Don’t forget to give your fingers a rest if they get sore while practicing new chords. Take breaks when necessary, but make sure you come back refreshed and ready to play again.
Keep practicing until you feel comfortable playing this versatile chord smoothly in any song that requires it!
Quick Note on C, G, D chords
By learning the C, G and D chords, you now have one of the most commonly played sets of chords. These 3 chords just happen to go together extremely well when creating melodies. Here are a few famous songs that use these 3 chords in different progressions.
- You Shook Me All Night Long – AC/DC
- Brown Eyed Girl – Van Morrison
- Knockin on Heavens Door – Bob Dylan
- Leaving on a Jet Plane – John Denver
- Old Time Rock and Roll – Bob Seger
- Barbara Ann – The Beach Boys
- Over the Hills and Far Away – Led Zeppelin
- Bad Moon Rising – Creedance Clearwater Revival
- The Joker – Stevel Miller Band
- Ring of Fire – Johnny Cash
- The Gambler – Kenny Rodgers
The A Chord
To play the A chord:
- Place your 1st (index) finger on the 2nd fret of the 4th (D) string
- Place your 2nd (middle) finger on the 2nd fret of the 3rd (G) string
- Place your 3rd (ring) finger on the 2nd fret of the 2nd (B) string
- Leave the 5th (A) string open
- Leave the 1st (high E) string open
The A chord will create a sound that will transport you to a sunny day at the beach. It is one of the most commonly used chords in guitar playing and is essential for any beginner to learn.
Finger positioning is crucial when playing this chord as it can affect how clear or muffled your sound will be. Your fingers will be squeezed in tight in a small area. To ensure proper finger positioning, make sure that each finger is placed behind its corresponding fret. Keep your fingers arched so that they don’t accidentally mute other strings.
One common mistake when playing this chord is accidentally muting or buzzing other strings with your fingers. Take note of which strings are supposed to be played and check if there are any unwanted noises coming from muted or buzzing strings.
There is a very common alternative way to play this chord, where you just bar the 2nd fret of the 2nd, 3rd and 4th strings. You mute the 1st (high E) string. This chord won’t sound a full but that may not matter. It often depends on the song. You will normally play a barred A chord when playing any kind of rock or distortion.
With practice, you’ll find that playing the A chord becomes easier over time. Use a metronome to help you get comfortable with changing between different chords smoothly and accurately. Don’t worry if it takes some time before you get things right – learning an instrument takes patience and dedication!
The E Chord
When learning the E chord on guitar, focus on finger placement and strumming techniques.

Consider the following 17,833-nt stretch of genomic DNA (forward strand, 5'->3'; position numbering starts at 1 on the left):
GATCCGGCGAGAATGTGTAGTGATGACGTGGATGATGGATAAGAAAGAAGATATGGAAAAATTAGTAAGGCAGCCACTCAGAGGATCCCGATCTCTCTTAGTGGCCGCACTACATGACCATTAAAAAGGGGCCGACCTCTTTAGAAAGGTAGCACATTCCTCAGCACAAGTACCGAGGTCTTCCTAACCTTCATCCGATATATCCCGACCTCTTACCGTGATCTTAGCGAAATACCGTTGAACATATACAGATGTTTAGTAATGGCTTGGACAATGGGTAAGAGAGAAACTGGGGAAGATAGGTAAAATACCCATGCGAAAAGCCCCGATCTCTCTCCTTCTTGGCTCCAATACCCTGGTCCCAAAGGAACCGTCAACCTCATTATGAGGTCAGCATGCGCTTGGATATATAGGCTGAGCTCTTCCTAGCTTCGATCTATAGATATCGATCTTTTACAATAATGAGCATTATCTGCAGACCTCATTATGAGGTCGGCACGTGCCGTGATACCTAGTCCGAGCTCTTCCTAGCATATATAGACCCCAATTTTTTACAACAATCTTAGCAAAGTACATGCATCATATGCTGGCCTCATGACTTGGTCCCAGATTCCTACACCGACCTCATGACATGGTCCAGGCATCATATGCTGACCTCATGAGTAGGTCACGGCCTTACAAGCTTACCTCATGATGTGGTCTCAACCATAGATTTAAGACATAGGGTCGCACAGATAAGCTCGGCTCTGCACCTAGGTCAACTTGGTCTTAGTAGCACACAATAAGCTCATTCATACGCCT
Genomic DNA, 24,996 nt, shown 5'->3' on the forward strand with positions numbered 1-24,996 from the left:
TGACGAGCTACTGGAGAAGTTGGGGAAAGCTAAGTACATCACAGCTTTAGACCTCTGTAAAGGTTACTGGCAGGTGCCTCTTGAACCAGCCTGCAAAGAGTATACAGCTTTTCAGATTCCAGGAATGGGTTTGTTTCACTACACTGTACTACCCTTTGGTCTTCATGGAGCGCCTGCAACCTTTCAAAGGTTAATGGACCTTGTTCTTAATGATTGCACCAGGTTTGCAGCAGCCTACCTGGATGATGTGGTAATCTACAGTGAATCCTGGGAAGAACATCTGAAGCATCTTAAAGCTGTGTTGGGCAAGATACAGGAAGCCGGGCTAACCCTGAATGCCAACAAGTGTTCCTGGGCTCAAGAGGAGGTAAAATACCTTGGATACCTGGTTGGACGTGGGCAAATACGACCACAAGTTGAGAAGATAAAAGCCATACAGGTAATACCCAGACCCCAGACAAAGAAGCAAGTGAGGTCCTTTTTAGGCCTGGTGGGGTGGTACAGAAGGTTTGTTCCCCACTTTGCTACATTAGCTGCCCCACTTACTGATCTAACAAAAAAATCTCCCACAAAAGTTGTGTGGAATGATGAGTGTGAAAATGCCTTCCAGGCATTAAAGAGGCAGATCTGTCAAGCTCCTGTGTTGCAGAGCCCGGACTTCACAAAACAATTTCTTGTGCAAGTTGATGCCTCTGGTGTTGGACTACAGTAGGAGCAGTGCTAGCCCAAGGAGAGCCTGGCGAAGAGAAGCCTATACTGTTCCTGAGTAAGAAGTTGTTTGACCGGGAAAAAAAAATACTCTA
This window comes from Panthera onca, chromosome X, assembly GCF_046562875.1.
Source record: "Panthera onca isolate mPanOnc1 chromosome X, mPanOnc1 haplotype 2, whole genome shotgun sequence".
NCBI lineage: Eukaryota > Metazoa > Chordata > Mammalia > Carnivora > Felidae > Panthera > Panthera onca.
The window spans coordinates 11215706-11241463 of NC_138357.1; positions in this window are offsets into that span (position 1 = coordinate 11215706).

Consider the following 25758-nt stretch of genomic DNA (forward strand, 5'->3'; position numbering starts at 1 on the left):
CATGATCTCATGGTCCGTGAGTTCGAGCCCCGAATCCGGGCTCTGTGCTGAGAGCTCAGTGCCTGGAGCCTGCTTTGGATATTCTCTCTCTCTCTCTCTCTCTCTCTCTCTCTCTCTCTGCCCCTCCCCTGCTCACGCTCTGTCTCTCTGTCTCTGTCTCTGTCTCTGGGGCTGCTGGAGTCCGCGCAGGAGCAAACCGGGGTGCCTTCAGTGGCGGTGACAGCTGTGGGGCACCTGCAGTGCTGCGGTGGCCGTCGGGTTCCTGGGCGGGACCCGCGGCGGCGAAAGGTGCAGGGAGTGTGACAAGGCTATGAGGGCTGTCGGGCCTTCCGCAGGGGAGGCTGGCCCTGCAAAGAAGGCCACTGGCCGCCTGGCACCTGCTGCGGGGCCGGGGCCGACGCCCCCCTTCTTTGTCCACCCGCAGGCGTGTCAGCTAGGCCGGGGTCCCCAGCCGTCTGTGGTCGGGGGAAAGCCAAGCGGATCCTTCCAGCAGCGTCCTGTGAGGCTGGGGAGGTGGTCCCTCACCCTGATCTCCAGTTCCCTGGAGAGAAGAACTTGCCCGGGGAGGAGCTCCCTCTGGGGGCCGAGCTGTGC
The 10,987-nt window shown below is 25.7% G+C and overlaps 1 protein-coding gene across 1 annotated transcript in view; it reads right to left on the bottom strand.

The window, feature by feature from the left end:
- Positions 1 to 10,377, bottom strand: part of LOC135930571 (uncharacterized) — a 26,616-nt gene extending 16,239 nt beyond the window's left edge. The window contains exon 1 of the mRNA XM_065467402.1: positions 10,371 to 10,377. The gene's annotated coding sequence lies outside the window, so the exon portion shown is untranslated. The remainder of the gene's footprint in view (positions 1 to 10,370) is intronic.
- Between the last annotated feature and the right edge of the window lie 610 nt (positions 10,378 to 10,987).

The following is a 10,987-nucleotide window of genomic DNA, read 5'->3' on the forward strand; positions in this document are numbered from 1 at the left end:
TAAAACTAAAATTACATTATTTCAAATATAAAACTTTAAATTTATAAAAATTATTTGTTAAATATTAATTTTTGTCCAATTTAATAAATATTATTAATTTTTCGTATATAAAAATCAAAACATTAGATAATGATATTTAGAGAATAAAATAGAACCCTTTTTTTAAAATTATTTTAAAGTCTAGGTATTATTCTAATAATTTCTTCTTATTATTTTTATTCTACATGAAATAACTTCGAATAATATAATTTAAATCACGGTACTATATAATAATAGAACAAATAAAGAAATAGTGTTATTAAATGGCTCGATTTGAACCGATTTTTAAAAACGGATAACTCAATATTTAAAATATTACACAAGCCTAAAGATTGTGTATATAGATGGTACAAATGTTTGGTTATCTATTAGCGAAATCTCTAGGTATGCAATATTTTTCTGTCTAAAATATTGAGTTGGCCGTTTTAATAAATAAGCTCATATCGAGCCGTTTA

To play the E chord:
- Place your 1st finger on the 1st fret of the 3rd (G) string
- Place your 2nd finger on the 2nd fret of the 5th (A) string
- Place your 3rd finger on the 2nd fret of the 4th (D) string
- Leave the 6th (low E) string, the 2nd (B) string and 1st (high E) string open
In terms of strumming, try experimenting with different rhythms and patterns to find what works best for you.
Now, let’s cover a few other areas that can really help you succeed and ultimately step up your guitar chord playing game.
Proper finger placement is crucial when learning the first chords on guitar, as it sets a foundation for good technique and makes playing smoother in the long run. Here are some tips to help you get started:
- Proper posture: Sit up straight with your feet flat on the ground, and keep your guitar at a comfortable angle.
- Hand positioning: Place your thumb behind the neck of the guitar, making sure it’s not too high or low, and use the tips of your fingers to press down on the strings.
- Avoid flat placement: Try not to place your fingers too flat. The base of your fingers and your palm will start touching other strings.
By following these guidelines for finger placement, you’ll be well on your way to mastering those first few chords and building a strong foundation for future playing.
Keep practicing consistently with proper technique, and soon enough you’ll be able to play even more complex songs with ease!
To really bring a song to life, it’s important to master different strumming techniques such as the down-up strum.
The down-up strum is a basic technique that involves strumming downward with your pick and then upward in one fluid motion. They key to making this a smooth and clear sounding chord is to have a slight angle on your pick.
If your pick is 90 degree perpendicular or square to the strings its going to catch on those strings. When playing a downstroke the pick will be slightly pointed up. When playing an upstroke the pick is slightly pointed down.
As with everything, practice makes perfect. Find your favorite style and work hard at it, then you can incorporate others!
Consistency is key when it comes to improving your skills, so make sure to set aside regular practice time each week. This will help you build muscle memory and reinforce the chords you’ve already learned.
Another important step is finding a guitar mentor or teacher who can guide you along the way. They can offer personalized advice, answer questions, and provide feedback on your progress. Look for someone who has experience teaching beginners and who makes learning fun and engaging.
Remember, learning guitar is a process that takes time and dedication. Don’t get discouraged if you don’t see progress right away – keep practicing regularly and seeking out resources that can help you improve – it will be a snowball effect once it really kicks in.
With patience and persistence, you’ll be playing more complex songs before you know it!